7 Mistakes You’re Probably Making When Brewing Coffee, According to a Barista

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You've been perfecting your pour-over coffee technique and buy your beans from a local shop. That makes your home-brew automatically good, right? Not so fast. We talked to Selina Viguera, barista and café leader at Blue Bottle Coffee in Los Angeles, to get the lowdown on all the sneaky pitfalls to avoid. And don’t worry: She has some quick fixes, too.

Buying Pre-ground Coffee Beans

We get it, there’s a major convenience factor to buying the pre-ground stuff. But freshness is key with coffee. There are a lot of aromas and fragrances trapped in the beans; once you grind them, they’re released. Grind them too far in advance and all of those flavor components won’t make it into your cup. A quick tip on freshness: If you can’t smell it, it’s already stale.

Using The Wrong Type Of Grinder

Grinders are grinders, right? Not so fast. Skip the inexpensive blade grinders, which will grind your beans unevenly and result in watery, acidic brew (from the bigger chunks) and burnt flavors (from the finer ones). Instead, opt for a burr grinder, which shaves the coffee into small, even coffee grounds.

a pot of french press coffee is being poured into a coffee mug the french press is rose gold

Not Using Your Brita (seriously)

Think about it: Water makes up more than 98 percent of a cup of coffee, so it’s pretty darn important. Instead of using tap water, opt for filtered, which makes sure your H20 has just the right balance of minerality and pH. Sounds pretty science-y, we know, but Viguera assures us that the wrong balance might make your coffee taste completely flat.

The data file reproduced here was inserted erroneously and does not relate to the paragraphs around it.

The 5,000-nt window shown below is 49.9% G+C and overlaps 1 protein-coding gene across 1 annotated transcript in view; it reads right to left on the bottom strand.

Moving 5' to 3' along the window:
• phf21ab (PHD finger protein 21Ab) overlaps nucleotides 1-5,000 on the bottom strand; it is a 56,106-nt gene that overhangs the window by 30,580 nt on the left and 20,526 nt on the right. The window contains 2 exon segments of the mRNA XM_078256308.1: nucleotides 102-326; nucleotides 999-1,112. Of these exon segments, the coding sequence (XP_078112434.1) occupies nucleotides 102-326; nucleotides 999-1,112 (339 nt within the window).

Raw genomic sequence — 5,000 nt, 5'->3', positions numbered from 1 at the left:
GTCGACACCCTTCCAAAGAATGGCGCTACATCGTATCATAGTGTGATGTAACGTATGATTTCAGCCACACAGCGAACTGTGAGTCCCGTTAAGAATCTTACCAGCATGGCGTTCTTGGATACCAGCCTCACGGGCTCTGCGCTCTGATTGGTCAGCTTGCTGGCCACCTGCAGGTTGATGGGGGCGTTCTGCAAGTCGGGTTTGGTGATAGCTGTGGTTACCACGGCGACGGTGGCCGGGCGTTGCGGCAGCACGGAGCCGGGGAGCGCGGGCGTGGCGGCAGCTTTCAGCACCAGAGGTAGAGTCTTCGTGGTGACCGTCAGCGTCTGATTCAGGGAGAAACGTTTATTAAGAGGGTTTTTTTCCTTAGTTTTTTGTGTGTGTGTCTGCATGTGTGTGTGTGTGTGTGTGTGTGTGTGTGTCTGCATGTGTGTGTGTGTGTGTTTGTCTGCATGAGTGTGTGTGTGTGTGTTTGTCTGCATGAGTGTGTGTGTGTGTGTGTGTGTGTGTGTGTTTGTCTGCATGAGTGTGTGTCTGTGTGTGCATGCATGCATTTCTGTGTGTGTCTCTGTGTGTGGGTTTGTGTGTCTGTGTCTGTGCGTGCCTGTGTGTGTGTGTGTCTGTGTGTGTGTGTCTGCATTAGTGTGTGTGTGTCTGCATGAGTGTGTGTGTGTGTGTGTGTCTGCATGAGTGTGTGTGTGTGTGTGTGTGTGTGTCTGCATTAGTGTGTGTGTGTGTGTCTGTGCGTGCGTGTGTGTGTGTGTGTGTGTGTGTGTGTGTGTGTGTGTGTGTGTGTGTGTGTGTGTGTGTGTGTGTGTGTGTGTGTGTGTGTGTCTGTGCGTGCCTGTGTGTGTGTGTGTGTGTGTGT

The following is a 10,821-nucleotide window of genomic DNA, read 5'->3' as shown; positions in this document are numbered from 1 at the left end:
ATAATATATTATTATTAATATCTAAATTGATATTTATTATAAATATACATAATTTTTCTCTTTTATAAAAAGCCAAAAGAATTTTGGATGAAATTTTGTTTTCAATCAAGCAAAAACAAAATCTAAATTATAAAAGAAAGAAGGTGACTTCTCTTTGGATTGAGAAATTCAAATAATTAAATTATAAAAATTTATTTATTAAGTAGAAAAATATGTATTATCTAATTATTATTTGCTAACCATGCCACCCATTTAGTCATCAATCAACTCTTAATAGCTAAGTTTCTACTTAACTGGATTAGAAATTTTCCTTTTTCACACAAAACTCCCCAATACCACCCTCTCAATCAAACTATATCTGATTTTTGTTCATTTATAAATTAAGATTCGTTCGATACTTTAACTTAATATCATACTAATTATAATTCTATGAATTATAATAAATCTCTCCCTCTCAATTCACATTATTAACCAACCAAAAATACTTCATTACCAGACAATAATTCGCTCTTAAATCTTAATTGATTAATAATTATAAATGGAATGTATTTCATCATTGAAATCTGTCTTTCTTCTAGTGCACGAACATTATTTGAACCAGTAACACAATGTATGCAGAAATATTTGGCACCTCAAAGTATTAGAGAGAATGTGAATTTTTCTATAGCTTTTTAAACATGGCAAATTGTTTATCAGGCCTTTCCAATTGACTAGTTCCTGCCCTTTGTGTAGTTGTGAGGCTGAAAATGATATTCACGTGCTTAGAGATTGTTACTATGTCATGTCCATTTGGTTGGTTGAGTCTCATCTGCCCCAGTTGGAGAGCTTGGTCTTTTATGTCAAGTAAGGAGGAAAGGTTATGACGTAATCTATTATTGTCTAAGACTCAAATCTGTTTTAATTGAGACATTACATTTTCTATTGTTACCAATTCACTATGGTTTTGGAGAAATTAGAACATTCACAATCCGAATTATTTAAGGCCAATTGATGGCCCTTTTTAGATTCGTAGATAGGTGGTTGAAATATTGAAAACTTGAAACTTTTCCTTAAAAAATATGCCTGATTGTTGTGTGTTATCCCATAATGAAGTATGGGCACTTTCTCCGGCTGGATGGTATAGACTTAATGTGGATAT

Following The Recipe On The Back Of The Bag

Hot tip: It’s important to nail an ideal water-to-coffee ratio. Use too much coffee and your joe will taste too strong; use too little and it’ll turn out weak. While the recipe on the back of your bag of beans might seem like a good place to start, the basic golden ratio is 2 tablespoons of ground coffee to 6 ounces of water, no matter what kind of beans you’re using.

Using Boiling Water

When brewing coffee, baristas typically use water that’s in a specific temperature range: between 195°F and 205°F. But don’t worry, we’re not going to ask you to use a thermometer. Instead, just make sure you don’t use actively boiling water, which will over-extract the beans and make for bitter brew. Try this: Bring your water to a boil, turn it off and let it sit for 30 seconds. That will take you to the ideal temperature for brewing.

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Storing Your Beans In The Fridge

Guys, coffee beans are delicate. You want to store them away from moisture, heat and oxygen. So, ideally in an airtight container in your pantry. Stash them in the fridge and they’ll definitely absorb all the odors and flavors from your garlic (no thanks). What about the freezer? It’s preferable to the fridge but still not ideal.

Forgetting To Clean Your Machine

Over time, coffee oils get stuck up in those hard to reach areas in your machine, making your coffee taste bad. You don’t have to clean after every time you brew, but do yourself a favor and run some natural detergent diluted with water through your grinder or machine once a month to clean it out. 

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Additional reporting by Phoebe Bloom.

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Food Editor

From 2017 to 2019 Heath Goldman held the role of Food Editor covering food, booze and some recipe development, too. Tough job, eh?